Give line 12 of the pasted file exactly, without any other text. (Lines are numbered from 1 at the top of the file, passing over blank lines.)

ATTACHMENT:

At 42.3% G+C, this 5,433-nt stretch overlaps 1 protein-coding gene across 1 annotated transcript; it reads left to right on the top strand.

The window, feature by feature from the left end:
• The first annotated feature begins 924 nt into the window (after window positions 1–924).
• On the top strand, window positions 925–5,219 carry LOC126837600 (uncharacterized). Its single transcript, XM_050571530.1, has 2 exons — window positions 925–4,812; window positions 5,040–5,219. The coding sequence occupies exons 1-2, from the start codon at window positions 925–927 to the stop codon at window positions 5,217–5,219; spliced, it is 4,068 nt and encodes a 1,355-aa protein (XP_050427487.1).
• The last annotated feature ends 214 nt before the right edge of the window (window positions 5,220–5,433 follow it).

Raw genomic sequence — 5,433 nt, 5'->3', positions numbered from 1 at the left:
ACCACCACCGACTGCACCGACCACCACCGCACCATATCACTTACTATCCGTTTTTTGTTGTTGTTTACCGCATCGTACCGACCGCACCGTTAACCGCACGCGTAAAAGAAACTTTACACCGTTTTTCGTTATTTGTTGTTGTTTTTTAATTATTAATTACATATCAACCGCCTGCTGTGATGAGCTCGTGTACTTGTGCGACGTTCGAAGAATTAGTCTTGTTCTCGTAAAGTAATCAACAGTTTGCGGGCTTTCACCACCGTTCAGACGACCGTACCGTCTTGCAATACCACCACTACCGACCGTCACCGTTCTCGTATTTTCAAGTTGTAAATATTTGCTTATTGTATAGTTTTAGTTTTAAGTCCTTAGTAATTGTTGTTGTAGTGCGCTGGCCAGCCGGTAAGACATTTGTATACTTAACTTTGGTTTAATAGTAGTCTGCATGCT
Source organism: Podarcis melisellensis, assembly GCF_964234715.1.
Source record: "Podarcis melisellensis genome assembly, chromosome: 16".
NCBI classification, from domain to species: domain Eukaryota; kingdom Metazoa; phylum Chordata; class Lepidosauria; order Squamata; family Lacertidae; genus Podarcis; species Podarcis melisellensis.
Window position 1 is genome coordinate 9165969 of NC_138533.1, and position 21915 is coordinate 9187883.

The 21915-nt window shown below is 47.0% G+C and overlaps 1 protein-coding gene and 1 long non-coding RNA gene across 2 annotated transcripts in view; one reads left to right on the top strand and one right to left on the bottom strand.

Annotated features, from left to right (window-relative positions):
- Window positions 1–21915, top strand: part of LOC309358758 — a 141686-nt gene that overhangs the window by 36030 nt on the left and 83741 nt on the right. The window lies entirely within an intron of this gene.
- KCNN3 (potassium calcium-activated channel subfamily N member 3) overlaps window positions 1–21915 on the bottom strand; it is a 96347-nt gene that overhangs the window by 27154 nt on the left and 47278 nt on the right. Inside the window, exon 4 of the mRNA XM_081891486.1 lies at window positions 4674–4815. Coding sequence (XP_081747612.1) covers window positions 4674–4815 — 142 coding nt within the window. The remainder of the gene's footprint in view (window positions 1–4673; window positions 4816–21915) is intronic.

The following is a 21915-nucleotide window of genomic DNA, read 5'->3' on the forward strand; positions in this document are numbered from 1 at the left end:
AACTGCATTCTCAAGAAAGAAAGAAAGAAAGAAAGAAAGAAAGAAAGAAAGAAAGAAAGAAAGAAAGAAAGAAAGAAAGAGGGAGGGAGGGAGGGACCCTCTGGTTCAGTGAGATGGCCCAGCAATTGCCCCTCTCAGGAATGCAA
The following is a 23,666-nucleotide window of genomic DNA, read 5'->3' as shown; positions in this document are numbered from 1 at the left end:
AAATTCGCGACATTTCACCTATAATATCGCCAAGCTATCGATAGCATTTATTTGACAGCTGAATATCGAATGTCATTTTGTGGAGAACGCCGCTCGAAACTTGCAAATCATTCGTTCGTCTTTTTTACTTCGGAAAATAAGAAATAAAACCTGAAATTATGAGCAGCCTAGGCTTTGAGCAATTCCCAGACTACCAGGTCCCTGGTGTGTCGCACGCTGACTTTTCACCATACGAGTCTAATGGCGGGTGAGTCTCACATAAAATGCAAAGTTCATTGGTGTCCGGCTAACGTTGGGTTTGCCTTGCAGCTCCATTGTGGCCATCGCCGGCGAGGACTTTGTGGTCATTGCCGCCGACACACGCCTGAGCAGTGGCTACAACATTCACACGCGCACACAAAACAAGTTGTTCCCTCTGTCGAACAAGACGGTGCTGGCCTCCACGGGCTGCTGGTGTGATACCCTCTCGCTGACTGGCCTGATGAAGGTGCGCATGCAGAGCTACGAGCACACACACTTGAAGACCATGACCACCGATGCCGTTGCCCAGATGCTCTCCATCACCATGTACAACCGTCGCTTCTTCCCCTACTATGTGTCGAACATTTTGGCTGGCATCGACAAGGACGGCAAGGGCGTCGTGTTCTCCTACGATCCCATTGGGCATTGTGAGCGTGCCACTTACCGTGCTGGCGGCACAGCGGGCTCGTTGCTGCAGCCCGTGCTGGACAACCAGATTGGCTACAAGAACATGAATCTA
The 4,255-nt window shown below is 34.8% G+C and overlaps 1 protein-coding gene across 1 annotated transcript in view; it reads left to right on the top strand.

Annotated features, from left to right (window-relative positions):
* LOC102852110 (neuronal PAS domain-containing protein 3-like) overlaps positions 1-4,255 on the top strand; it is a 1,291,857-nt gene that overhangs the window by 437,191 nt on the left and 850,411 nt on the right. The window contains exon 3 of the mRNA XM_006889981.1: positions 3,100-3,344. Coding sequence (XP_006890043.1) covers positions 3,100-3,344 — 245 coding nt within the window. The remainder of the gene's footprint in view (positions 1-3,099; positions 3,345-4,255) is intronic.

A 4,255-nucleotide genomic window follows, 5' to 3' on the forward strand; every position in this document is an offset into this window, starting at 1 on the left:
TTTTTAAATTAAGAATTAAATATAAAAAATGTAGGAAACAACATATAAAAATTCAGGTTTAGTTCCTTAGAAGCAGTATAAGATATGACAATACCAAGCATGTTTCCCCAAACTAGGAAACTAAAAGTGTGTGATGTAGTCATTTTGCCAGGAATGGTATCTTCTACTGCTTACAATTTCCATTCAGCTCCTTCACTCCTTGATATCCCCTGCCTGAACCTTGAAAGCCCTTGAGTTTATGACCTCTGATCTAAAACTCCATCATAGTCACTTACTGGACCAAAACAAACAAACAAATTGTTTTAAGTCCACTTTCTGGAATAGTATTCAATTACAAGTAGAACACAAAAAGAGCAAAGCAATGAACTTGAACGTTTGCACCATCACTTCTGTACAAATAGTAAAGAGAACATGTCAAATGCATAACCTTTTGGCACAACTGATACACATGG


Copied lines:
The 21915-nt window shown below is 47.0% G+C and overlaps 1 protein-coding gene and 1 long non-coding RNA gene across 2 annotated transcripts in view; one reads left to right on the top strand and one right to left on the bottom strand.